The last thing the West needs under the current circumstances is a confrontation with Russia. It has enough grievances to grapple with.
Resurgent nationalism across the globe are keeping mapmakers and diplomats busy. Country name changing is the current vogue and there are no signs that it will end anytime soon.
In short, Russia today is essentially no different, as far as its inclinations and objectives are concerned, from the rest of the world. So where are the distinctions?
What the people of that country will gain is unclear. Their national interests will be eclipsed by the foreign-policy goals of other major players.
The knives are coming out in Germany against Merkel and it is only the pro-EU Social Democrats who are coming to her defense.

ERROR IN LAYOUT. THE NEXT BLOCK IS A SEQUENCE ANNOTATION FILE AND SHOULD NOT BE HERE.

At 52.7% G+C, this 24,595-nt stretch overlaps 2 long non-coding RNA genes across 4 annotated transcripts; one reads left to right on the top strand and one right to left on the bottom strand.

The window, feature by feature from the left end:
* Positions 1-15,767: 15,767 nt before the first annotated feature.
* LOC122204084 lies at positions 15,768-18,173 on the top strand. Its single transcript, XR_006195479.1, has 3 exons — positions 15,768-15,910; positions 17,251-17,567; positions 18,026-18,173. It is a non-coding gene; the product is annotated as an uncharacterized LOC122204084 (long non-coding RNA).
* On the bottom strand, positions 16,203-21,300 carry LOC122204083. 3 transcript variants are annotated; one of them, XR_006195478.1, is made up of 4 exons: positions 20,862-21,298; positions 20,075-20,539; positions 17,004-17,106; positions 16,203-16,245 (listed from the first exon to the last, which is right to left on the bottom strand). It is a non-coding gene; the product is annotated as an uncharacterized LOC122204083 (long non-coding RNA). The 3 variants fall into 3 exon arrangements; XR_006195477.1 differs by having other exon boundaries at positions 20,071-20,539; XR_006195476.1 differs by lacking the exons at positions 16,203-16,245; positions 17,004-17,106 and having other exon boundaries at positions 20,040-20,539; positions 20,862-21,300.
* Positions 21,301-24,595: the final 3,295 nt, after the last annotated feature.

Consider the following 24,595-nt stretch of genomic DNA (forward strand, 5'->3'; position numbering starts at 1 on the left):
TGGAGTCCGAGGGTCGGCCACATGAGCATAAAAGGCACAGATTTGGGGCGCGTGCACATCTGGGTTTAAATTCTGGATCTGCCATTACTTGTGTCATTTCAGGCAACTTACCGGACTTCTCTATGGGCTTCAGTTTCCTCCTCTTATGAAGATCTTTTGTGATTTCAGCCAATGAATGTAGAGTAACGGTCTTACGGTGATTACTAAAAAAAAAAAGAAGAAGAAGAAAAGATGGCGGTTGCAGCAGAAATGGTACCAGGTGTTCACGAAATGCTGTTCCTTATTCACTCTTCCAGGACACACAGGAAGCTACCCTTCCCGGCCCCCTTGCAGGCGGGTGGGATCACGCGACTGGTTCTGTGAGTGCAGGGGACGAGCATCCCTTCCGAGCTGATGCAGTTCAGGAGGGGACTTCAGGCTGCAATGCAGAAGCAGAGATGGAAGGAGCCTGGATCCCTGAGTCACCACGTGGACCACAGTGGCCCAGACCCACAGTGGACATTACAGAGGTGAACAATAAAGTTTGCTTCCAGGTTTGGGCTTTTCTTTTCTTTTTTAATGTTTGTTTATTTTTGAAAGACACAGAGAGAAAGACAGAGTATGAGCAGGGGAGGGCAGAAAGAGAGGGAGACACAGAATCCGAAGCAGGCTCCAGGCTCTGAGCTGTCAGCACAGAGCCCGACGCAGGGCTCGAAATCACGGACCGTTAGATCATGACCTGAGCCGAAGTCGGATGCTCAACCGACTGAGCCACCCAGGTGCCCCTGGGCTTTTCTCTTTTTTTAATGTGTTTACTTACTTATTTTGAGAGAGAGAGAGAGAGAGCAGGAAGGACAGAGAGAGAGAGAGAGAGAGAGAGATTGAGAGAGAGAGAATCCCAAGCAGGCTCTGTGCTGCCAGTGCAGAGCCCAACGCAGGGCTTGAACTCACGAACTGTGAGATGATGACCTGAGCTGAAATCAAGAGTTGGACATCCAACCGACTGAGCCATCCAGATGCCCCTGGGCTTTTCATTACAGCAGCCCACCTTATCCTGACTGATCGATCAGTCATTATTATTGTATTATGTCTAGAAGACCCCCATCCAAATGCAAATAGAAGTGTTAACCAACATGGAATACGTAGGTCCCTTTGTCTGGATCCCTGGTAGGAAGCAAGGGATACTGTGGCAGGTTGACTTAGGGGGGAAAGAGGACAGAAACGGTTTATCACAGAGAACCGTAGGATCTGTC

If Europe wants to remain Europe and not become the 51st US state, it should revise its foreign policy priorities and prepare for a big fight.
Only days after coming to power, Italy’s new populist government has won in an early showdown with the European Union establishment over the contentious issue of migration.
Norway has never shown enthusiasm toward the idea of an independent European deterrent force and is turning toward Poland and the Baltic states to form a kind of US-led alliance in Europe.